Weekly Unemployment Claims jumped unexpectedly by 36K to 482K.  Continuing Claims came in at 4.599 million, nearly unchanged over the past two weeks.  Dow Jones reported that the spike in Weekly Claims was due in part to a backlog of Christmas and New Year’s filings.  They are calling it an “administrative thing, not an economic thing”.  I’m not so sure about that when you look at Emergency Claims jumping 652K.  They continue to soar due to recent extension changes (new claimants) while those already on emergency benefits are not coming off the roles.

Leading Economic Indicators were also released, up 1.1% versus the expected plus .9%.  8 of the 10 components indicated growth via month on month comparisons.  The trouble with this data is that it is rear view mirror stuff, information that we already know and is priced into the market.  When its release, the market blinks and moves on.

What is catching trader’s eyes this morning is China and their latest release of GDP.  The plus 10.7% has the Dragon breathing fire and Wall Street worried about overheating.  Given the data, China will need to curb growth sooner than later which will certainly have an effect on our economy.  Stocks are taking a beating, down over 200 points.  Metals, oil, commodities, and financials are all to the downside.  Financials are really spooked as the Prez just held a news conference about limited bank risk taking.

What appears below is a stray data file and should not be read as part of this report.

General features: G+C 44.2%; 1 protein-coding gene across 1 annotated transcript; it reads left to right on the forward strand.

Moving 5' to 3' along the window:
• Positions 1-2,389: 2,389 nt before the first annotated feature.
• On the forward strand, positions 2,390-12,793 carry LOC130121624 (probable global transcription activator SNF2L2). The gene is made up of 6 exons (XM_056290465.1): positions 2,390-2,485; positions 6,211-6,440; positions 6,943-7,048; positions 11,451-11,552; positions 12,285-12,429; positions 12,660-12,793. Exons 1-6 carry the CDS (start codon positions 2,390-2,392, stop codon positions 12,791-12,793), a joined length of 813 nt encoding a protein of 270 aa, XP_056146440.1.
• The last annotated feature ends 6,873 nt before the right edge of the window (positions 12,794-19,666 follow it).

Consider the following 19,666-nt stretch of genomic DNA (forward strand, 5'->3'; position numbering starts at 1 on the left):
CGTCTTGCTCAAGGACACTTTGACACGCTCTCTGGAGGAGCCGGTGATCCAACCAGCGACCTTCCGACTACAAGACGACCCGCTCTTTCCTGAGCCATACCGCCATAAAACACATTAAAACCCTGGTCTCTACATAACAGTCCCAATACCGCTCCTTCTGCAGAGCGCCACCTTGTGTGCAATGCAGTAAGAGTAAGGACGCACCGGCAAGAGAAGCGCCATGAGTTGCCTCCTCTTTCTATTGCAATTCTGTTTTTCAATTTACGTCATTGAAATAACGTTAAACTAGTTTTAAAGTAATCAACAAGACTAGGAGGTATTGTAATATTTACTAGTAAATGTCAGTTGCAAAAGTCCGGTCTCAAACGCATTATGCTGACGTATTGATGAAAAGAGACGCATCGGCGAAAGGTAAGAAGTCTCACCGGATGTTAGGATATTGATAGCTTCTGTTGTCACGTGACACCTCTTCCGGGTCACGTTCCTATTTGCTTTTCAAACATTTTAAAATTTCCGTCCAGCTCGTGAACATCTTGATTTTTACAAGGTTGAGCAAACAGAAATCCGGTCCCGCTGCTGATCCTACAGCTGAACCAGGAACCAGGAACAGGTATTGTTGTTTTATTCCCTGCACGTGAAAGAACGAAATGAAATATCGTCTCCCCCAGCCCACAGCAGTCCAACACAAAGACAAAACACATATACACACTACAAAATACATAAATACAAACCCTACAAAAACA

The good news is that for every stock market whipping, money always runs for cover in the bond market.  Even though the 10 year note looks a little tired, given the rally over the past few days and upcoming auction supply next week, the 10 year has powered through resistance and now trades a 3.61% yield.  Mortgage backs have had a good day as well, up 5/32’s on the current coupon.  Bullish signals are still active on daily charts but open interest has been falling.  This means that as we advance (rally), volume is declining, usually a sign that a top or at least a stall is near.  Makes sense into next week’s auction supply.

The other component that has kept mortgage pricing from any radical improvement is that spreads between our paper and the 10 year note are widening.  Underlying reason here is the backlog of foreclosed homes that is overshadowing a recovery in housing.  Servicers are holding inventory or renting it, reluctant to push it on the market for fear of further depressing values.  We’re going to deal with this throughout 2010.